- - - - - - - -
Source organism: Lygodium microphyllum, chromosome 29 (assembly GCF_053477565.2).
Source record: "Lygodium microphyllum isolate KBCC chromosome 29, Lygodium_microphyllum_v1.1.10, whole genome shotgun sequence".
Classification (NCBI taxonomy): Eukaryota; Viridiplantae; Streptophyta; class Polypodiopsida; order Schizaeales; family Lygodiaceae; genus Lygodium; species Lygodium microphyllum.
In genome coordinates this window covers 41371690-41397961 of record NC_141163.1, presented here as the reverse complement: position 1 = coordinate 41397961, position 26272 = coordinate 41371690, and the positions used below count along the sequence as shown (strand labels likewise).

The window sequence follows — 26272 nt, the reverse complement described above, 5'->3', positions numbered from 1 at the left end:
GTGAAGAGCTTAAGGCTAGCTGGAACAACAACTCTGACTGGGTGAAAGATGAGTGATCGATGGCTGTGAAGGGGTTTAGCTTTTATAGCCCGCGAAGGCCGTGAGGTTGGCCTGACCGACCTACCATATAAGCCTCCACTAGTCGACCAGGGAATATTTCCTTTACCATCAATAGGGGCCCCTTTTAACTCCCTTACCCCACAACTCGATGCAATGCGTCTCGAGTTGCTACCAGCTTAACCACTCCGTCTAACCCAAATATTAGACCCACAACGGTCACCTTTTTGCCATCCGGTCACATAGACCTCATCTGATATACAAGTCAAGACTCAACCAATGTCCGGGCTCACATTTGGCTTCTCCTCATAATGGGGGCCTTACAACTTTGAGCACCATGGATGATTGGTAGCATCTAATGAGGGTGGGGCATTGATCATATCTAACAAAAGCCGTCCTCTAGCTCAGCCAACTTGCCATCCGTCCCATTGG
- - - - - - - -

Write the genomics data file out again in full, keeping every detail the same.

Source organism: Lygodium microphyllum, chromosome 29 (assembly GCF_053477565.2).
Source record: "Lygodium microphyllum isolate KBCC chromosome 29, Lygodium_microphyllum_v1.1.10, whole genome shotgun sequence".
Classification (NCBI taxonomy): Eukaryota; Viridiplantae; Streptophyta; class Polypodiopsida; order Schizaeales; family Lygodiaceae; genus Lygodium; species Lygodium microphyllum.
In genome coordinates this window covers 41371690-41397961 of record NC_141163.1, presented here as the reverse complement: position 1 = coordinate 41397961, position 26272 = coordinate 41371690, and the positions used below count along the sequence as shown (strand labels likewise).

The window sequence follows — 26272 nt, the reverse complement described above, 5'->3', positions numbered from 1 at the left end:
GTGAAGAGCTTAAGGCTAGCTGGAACAACAACTCTGACTGGGTGAAAGATGAGTGATCGATGGCTGTGAAGGGGTTTAGCTTTTATAGCCCGCGAAGGCCGTGAGGTTGGCCTGACCGACCTACCATATAAGCCTCCACTAGTCGACCAGGGAATATTTCCTTTACCATCAATAGGGGCCCCTTTTAACTCCCTTACCCCACAACTCGATGCAATGCGTCTCGAGTTGCTACCAGCTTAACCACTCCGTCTAACCCAAATATTAGACCCACAACGGTCACCTTTTTGCCATCCGGTCACATAGACCTCATCTGATATACAAGTCAAGACTCAACCAATGTCCGGGCTCACATTTGGCTTCTCCTCATAATGGGGGCCTTACAACTTTGAGCACCATGGATGATTGGTAGCATCTAATGAGGGTGGGGCATTGATCATATCTAACAAAAGCCGTCCTCTAGCTCAGCCAACTTGCCATCCGTCCCATTGG